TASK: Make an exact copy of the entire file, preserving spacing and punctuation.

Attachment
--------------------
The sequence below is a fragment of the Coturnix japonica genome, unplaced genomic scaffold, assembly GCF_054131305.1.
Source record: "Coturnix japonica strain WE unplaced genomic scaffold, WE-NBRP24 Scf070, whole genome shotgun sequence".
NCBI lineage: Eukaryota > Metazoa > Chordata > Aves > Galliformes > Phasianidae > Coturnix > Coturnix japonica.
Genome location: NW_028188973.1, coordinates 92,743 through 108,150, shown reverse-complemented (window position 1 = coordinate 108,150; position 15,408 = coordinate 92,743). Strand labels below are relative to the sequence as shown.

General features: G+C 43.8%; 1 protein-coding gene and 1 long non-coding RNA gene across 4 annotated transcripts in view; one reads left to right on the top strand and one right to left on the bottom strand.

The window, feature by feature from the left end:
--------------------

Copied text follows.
The sequence below is a fragment of the Coturnix japonica genome, unplaced genomic scaffold, assembly GCF_054131305.1.
Source record: "Coturnix japonica strain WE unplaced genomic scaffold, WE-NBRP24 Scf070, whole genome shotgun sequence".
NCBI lineage: Eukaryota > Metazoa > Chordata > Aves > Galliformes > Phasianidae > Coturnix > Coturnix japonica.
Genome location: NW_028188973.1, coordinates 92,743 through 108,150, shown reverse-complemented (window position 1 = coordinate 108,150; position 15,408 = coordinate 92,743). Strand labels below are relative to the sequence as shown.

General features: G+C 43.8%; 1 protein-coding gene and 1 long non-coding RNA gene across 4 annotated transcripts in view; one reads left to right on the top strand and one right to left on the bottom strand.

The window, feature by feature from the left end: